Page 862 - Week 03 - Thursday, 10 March 2005

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regard to a period of disqualification in relation to an offence of dishonesty when the Spent Convictions Act, one would have hoped, dealt with the issue generally?

It seems to me—and that is my argument—that we have a piece of general legislation which deals with spent convictions. You look at this provision. This proposal deals with the regime that should apply in relation to a period of disqualification, essentially a spent conviction clause to be inserted in the agents legislation. I am just saying, “Why deal with spent convictions in any way relating to real estate agents or other agents in the Agents Act when we do not do it in relation to other professions or industry groups? We rely on the Spent Convictions Act.”

MS MacDONALD (Brindabella) (11.53): I had not intended to speak to this amendment, but I have been listening with great interest to Dr Foskey’s arguments and to, firstly, the Chief Minister’s comments and then Mr Stefaniak’s comments in relation to it. I just want to raise one particular point. As I understand it, Dr Foskey has talked specifically about real estate agents, but there has been the indication that it would apply to other areas as well. The Chief Minister and Attorney-General was just talking about it in relation to legal practitioners.

I would like to address specifically the issue of licensed agents. What it comes down to for me, and I think what it comes down to for members of the community, is: do we want somebody who has been convicted of fraud, after five years, to be able to go back in and start selling, to become a real estate agent again? Do we want somebody who has already made it the case that they have broken people’s trust and have been convicted for breaking people’s trust to go back in? What we are talking about is somebody who is responsible for looking after what is a major purchase, something that is extremely significant for virtually all of our community—the purchase of the place that they live in or, even if it is not the place that they live in, an investment property.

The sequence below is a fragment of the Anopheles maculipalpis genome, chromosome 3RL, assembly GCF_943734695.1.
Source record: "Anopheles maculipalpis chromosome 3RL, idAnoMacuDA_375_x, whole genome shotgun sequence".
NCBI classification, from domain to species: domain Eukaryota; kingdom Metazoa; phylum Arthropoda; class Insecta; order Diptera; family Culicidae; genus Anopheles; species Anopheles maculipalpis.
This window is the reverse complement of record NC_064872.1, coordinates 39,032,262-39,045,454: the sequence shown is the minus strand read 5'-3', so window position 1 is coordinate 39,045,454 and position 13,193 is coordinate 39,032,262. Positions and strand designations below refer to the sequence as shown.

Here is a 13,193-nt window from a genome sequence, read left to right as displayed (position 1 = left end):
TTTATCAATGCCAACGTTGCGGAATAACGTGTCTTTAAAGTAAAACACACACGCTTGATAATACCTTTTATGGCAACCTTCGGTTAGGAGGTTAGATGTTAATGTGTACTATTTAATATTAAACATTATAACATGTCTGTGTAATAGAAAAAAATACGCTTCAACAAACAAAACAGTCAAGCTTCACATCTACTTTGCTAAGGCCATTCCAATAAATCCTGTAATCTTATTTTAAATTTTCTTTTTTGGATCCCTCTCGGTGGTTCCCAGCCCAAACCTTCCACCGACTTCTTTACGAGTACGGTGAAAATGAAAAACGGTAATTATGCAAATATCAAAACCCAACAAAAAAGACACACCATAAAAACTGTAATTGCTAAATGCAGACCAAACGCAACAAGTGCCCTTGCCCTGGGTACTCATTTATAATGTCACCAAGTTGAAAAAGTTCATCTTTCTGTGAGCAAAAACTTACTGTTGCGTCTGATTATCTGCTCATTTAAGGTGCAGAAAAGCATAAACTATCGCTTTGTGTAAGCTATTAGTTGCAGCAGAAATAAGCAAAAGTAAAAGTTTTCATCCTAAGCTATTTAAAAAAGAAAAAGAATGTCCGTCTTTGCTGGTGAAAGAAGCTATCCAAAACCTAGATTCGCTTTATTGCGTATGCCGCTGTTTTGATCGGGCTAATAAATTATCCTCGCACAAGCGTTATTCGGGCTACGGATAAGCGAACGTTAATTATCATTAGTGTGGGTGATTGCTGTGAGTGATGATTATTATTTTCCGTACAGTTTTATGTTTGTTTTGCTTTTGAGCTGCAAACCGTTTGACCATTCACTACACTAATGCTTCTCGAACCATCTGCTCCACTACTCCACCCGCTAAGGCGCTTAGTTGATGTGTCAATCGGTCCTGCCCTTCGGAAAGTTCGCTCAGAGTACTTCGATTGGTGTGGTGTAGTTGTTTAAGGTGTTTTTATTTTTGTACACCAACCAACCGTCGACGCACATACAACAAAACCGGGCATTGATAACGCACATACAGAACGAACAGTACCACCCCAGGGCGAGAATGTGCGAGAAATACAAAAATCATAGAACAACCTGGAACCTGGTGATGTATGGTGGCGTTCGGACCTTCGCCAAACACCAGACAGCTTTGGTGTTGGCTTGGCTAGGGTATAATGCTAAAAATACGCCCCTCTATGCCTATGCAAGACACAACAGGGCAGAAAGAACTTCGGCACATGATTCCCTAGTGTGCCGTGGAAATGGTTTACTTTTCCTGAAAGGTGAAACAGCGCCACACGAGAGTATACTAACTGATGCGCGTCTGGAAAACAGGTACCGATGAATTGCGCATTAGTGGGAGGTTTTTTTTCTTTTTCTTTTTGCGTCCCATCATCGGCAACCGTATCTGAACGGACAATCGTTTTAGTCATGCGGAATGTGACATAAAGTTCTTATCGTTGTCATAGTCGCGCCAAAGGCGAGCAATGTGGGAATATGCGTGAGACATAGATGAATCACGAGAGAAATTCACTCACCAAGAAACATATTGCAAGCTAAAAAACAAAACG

My question to Dr Foskey is: do you actually want people who have betrayed a trust to be allowed to go back in five years afterwards? I am sorry, but I do not believe that five years is a substantial amount of time, that they will necessarily change their ways if they have actually betrayed the trust. I do understand what Dr Foskey is talking about in terms of minor offences. Mr Stefaniak raised that issue as well. However, if you have got to the situation where it has been debated amongst several areas—and a number of people, a number of areas, have said that it should not be the case that those people should have their licenses reissued—I think we need to be saying, “You have broken the trust; you do not get the licence back after five years. That is too short a time.” You have to make sure that these people are not actually being allowed to take advantage of other people again.

I understand the comments of Dr Foskey about rehabilitation. I also understand what she is saying about minor offences. I understand that she has also said that she has not gone in depth within her amendment in terms of defining what is actually being said if somebody gets a major number of speeding fines put on their record. But you do have to draw the line somewhere. I think it is a flaw in the amendment. If Dr Foskey seriously wanted this amendment to get up, then she needed to make it very clear. As it is at the moment, I do not believe that it can be supported.

I understand that Dr Foskey claims that she did not do it because she had spoken to the Attorney-General’s office and they were supportive of it. The fact is that you need to go

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